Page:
Posts Tagged: Christmas trees
Most real Christmas trees sold in California are raised on farms, creating jobs and boosting the economies in rural areas.
That's just one reason UC Cooperative Extension advisor Lynn Wunderlich encourages the use of fresh-cut Christmas trees during the holiday season.
"This is an age-old debate," Wunderlich said. The American Christmas Tree Association says that PVC used in artificial trees is recyclable. If a household decorates with the same artificial tree for at least four years, the carbon footprint will be smaller than that of a household that purchases a real tree every year.
But the impact goes deeper. Wunderlich points out that artificial trees are mainly made in Asia. They have to travel a great distance to the U.S. compared to an American-farmed tree, eating up natural resources during transport. "Buy American," Wunderlich says.
Besides, there are the transcendent benefits of real Christmas trees. Farmed trees provide open space and wildlife habitat during the off-season, and fill the home with a natural pine scent during holidays.
Their role in sequestering carbon is aided by a production practice used by many farmers, called "stump culture."
"They use the same root system to regrow another tree, so the trees are regenerated," Wunderlich said. "Trees are replanted regularly in other farming culture. Christmas trees sequester carbon. Nearly a ton of carbon per acre of trees, depending on species and number of trees planted on the land."
While artificial trees end up landfills or energy-intense recycling plants, live trees are biodegradable. They can be naturally recycled by composting or shredded to use as mulch. Many communities offer curb-side pickup in the days after Christmas.
While farmed trees can be purchased on tree lots, home improvement stores, even grocery and drug stores, Wunderlich says a trip to a choose-and-cut tree farm is an enchanting family outing. Many Christmas tree farmers also provide food, crafts, activities and visits with Santa.
“Families can visit the farmer year after year as their children grow, so that's part of the experience,” Wunderlich said.
The California Christmas Tree Association maintains a directory of choose-and-cut Christmas tree farms around state.
Some National Forests allow Christmas tree cutting with a permit. Read more here.
Some research plantings of Nordmann fir at Washington State University and one Washington farmer's field have been invaded by an adelgid that appears to be closely related to silver fir woolly adelgids, a common pest on Nordmann fir in Europe. Adelgids (pronounced uh-DEL-gids) are certain types of aphids that feed on conifers.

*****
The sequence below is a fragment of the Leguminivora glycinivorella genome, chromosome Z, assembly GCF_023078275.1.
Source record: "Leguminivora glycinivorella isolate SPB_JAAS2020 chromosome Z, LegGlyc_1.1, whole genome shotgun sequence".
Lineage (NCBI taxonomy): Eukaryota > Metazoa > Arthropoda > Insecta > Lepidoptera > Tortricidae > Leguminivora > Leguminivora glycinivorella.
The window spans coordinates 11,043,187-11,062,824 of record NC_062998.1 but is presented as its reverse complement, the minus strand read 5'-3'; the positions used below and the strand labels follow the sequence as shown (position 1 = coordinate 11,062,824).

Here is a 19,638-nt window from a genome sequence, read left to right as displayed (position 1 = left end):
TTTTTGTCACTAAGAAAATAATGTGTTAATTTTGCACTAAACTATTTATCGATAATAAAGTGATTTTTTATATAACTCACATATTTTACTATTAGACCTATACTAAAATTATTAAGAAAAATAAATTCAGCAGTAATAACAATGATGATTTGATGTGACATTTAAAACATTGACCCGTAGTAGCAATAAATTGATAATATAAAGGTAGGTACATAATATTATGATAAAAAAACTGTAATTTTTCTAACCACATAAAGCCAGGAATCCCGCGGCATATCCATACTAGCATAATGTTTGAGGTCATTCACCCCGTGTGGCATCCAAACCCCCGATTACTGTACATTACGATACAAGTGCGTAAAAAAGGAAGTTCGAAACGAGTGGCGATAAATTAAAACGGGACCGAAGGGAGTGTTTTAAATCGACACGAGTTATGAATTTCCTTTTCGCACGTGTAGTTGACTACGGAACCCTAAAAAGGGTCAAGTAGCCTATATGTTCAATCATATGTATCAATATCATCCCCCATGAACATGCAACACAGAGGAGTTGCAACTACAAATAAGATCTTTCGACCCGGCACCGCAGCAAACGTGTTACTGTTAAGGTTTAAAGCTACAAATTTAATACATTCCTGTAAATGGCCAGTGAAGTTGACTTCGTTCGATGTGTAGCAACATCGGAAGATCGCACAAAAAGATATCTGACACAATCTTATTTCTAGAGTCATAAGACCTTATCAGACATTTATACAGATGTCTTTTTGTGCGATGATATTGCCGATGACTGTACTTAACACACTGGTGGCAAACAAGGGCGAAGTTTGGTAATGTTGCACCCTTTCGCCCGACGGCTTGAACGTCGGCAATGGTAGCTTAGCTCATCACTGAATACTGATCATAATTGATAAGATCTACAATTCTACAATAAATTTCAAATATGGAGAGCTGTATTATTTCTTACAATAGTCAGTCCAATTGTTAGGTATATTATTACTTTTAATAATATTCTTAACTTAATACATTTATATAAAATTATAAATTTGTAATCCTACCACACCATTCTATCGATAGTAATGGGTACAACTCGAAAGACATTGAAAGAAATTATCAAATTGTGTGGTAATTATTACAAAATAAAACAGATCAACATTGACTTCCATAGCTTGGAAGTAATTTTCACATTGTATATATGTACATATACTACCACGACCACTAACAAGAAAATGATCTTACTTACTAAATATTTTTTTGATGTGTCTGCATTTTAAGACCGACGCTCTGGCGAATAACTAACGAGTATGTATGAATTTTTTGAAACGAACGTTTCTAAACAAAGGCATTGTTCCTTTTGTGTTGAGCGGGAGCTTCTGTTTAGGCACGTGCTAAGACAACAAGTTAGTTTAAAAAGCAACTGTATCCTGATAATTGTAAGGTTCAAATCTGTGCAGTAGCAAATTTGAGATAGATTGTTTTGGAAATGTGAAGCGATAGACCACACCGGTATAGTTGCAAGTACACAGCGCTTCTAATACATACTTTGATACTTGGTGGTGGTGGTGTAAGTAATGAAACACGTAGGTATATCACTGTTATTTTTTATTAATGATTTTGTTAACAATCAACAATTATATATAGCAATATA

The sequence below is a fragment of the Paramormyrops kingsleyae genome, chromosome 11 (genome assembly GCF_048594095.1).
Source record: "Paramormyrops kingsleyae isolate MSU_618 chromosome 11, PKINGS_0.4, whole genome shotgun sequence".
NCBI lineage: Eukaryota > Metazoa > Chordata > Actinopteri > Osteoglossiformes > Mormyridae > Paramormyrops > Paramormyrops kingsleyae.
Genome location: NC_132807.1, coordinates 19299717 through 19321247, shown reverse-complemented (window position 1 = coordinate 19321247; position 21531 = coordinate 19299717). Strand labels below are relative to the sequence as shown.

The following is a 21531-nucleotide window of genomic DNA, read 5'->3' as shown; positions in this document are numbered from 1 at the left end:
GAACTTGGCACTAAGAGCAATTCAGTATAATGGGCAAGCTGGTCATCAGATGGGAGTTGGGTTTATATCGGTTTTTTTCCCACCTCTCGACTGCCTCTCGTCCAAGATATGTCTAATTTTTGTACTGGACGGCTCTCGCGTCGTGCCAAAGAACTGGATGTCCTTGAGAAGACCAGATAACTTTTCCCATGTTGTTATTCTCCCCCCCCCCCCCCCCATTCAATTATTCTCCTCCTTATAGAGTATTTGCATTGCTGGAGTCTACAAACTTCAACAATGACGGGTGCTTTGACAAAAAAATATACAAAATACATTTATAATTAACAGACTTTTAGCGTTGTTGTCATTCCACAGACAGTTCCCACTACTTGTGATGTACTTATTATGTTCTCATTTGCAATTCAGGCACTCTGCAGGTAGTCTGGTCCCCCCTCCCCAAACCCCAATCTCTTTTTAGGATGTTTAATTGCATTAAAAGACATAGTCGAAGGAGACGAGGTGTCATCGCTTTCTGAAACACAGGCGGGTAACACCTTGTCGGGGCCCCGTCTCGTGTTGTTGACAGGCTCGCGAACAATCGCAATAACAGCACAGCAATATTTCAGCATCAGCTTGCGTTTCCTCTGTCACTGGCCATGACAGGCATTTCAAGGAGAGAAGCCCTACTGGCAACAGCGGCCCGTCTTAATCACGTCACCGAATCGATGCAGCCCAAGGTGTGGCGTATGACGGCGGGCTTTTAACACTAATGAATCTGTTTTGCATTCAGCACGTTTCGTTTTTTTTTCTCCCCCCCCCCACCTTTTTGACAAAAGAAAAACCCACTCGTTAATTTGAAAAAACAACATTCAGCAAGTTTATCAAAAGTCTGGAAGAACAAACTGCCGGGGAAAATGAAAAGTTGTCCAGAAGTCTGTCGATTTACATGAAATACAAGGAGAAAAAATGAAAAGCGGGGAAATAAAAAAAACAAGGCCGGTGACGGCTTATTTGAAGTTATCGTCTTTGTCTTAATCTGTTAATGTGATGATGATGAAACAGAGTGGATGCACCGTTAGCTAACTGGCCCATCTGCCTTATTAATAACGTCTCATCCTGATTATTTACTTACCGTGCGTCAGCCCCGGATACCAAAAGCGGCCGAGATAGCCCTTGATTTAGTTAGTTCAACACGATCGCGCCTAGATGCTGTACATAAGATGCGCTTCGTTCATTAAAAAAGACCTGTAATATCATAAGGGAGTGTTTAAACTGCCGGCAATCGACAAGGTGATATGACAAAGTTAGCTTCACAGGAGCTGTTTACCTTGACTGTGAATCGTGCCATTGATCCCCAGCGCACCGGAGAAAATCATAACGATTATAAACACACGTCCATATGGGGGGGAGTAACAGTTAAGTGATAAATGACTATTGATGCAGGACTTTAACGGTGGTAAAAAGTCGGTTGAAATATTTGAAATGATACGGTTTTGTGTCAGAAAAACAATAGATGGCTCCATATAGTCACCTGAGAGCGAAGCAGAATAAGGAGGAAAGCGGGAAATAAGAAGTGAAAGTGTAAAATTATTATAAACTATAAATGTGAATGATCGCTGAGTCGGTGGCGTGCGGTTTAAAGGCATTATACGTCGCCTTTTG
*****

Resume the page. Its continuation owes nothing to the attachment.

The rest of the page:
“Fortunately, adelgids attacking Nordmann fir haven't been reported in California, but we want our growers to be aware of them and to let me know if they see symptoms on Nordmann or Turkish fir,” Wunderlich said.
White, cottony masses on tree branches and twisted, curled and discolored needles are signs of adelgid infestation.
In California, growers produce Christmas trees valued at about $6 million per year, according to the USDA's National Agricultural Statistics Service.
Nordmann fir has become a popular species for Christmas tree growers in the Sierra foothills. Native of the Caucasus in Turkey and the Republic of Georgia, Nordmanns have rich color, excellent structure, good needle retention and strong branches for ornament display. Still more advantageous is their resistance to pests and diseases that plague other popular tree species, like white and red fir.
“Because of Nordmann fir, we've been able to plant Christmas trees in areas where we could not grow white fir due to Phytophthora,” Wunderlich said. “Consumers are realizing they like it and are asking for the species.”
If the adelgid makes its way to California, Wunderlich is prepared to work with local growers to devise a control strategy based on the results of research her Cooperative Extension counterparts in Washington are conducting on the pest.
California Christmas tree farmers who suspect their trees have been infested with the silver fir woolly adelgid are encouraged to contact Wunderlich at (530) 621-5505, firstname.lastname@example.org.
An initiative to maintain and enhance sustainable natural ecosystems security is part of the UC Division of Agriculture and Natural Resources Strategic Vision 2025.